If your company is like most, the July through September time frame is when you put together next year’s annual budget. This annual budget can function as an effective means for spending control. However, as “The Planning Survey 14” from BARC describes, annual budgets are nearly outdated by the time the yearly planning cycle is over, rendering them ineffective as a performance management tool. This means most companies really need rolling forecasts to update their budget data throughout the year in monthly or quarterly intervals.
If you’ve just gone through a painstaking three-month annual budgeting process, the thought of a continuous planning process with rolling forecasts, perhaps on a monthly basis, is probably exhausting. The vast majority of companies―86 percent according to the BARC survey―use Microsoft Excel for planning. Excel is the go-to tool for business professionals, but if it’s not directly connected to your ERP system or database, it is too cumbersome for monthly forecasts, not to mention risky in terms of data integrity.
In Aberdeen Group’s “Financial Planning, Budgeting, and Forecasting in the New Economy” study, 96 percent of best-in-class companies are characterized by the ability to track actual performance against budget, while 82 percent have the ability to re-forecast as market conditions change. Most companies, however, don’t have this capability for continuous planning. Let’s compare the current state of budgeting, planning, and forecasting for the majority of organizations with the tactics of best-in-class companies.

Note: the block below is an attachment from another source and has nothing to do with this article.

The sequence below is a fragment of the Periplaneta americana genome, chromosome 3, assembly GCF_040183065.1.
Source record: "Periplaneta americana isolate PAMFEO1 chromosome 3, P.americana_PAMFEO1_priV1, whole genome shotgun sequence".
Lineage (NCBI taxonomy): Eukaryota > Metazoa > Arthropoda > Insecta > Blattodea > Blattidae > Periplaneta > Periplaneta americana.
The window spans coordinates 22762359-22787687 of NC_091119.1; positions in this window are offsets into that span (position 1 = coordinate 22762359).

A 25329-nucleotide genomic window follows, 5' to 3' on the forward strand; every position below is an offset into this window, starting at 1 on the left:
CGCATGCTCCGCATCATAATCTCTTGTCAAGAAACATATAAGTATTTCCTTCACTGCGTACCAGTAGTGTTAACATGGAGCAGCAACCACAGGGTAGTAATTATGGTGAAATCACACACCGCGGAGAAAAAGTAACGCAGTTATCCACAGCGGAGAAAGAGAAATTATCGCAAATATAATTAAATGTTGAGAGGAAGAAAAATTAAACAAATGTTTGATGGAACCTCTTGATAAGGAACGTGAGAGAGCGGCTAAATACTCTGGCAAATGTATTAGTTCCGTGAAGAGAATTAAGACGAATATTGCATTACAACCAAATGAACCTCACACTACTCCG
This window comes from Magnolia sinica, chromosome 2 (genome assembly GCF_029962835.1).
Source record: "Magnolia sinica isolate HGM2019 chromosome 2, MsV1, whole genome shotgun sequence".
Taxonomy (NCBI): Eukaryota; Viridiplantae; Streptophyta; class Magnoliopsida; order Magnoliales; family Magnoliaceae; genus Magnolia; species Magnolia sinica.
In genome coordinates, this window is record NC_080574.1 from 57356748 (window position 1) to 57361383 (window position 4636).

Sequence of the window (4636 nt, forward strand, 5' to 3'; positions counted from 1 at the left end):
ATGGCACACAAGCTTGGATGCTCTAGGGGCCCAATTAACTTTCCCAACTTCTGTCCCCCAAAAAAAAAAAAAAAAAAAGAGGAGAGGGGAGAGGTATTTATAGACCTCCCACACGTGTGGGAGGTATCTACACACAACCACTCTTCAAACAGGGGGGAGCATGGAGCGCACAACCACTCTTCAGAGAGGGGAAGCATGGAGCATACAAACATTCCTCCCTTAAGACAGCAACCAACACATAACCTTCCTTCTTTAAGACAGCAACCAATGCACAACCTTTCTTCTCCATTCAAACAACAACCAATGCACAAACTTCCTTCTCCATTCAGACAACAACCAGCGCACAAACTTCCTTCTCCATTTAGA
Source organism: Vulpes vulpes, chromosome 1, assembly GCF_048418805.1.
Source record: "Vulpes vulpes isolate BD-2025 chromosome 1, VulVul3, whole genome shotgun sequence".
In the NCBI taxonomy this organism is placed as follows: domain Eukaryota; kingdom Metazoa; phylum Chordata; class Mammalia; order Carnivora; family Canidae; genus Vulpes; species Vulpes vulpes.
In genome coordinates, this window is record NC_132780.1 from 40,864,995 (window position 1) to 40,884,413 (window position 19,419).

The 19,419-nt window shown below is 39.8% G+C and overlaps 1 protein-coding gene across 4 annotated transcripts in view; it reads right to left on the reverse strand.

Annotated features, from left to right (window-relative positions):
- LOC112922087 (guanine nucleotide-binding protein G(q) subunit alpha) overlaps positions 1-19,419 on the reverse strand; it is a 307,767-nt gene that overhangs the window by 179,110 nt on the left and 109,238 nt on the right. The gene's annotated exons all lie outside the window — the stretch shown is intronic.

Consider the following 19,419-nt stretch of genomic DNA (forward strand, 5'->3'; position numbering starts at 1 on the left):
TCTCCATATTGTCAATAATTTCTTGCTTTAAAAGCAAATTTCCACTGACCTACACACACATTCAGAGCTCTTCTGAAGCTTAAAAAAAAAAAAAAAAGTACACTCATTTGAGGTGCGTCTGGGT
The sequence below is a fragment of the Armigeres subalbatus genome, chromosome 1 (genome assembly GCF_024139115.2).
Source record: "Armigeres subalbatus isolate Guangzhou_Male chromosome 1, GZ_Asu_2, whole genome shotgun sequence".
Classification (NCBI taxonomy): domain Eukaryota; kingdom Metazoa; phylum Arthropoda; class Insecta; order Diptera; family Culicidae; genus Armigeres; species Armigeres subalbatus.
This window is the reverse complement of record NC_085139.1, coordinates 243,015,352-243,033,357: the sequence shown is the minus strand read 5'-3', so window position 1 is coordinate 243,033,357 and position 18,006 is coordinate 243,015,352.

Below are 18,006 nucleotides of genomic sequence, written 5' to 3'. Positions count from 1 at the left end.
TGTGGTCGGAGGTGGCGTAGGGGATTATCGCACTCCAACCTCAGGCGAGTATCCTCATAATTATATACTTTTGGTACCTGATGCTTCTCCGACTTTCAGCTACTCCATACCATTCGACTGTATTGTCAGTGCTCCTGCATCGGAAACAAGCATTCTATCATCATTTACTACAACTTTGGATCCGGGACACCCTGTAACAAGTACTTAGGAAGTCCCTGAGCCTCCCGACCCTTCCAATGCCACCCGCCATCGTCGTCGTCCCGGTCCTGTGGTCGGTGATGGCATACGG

The Status Quo: Limited Functionality with Excel Alone
In the BARC survey, 97 percent of respondents viewed planning as important or very important, yet only 12 percent feel they have no problems with their planning process. Some of the top problems cited were lengthy process coordination (49%); strategy not considered for near-term planning/forecasting (42%); poor flexibility (29%); outdated plan once finalized (26%); and insufficient data quality (22%).
The problems listed are often made worse using Excel in the planning process.
If the spreadsheets don’t directly connect to the “live” ERP database, people may download static data to Excel at different times, creating multiple spreadsheet “versions of truth,” and then use them to create erroneous data for uploading. Then there are inconsistencies from links among numerous spreadsheets, according to the survey.
The BARC survey indicates that conducting sub-budgeting activities exclusively with Excel takes 5 days for supplying actuals and inputting budget data; three days for transforming and consolidating it to produce the budget; and just three days for data analysis―the most important part. It’s no wonder that companies with this planning and budgeting framework have difficulty contemplating rolling forecasts.
The Holy Grail: Continuous Planning and Forecasting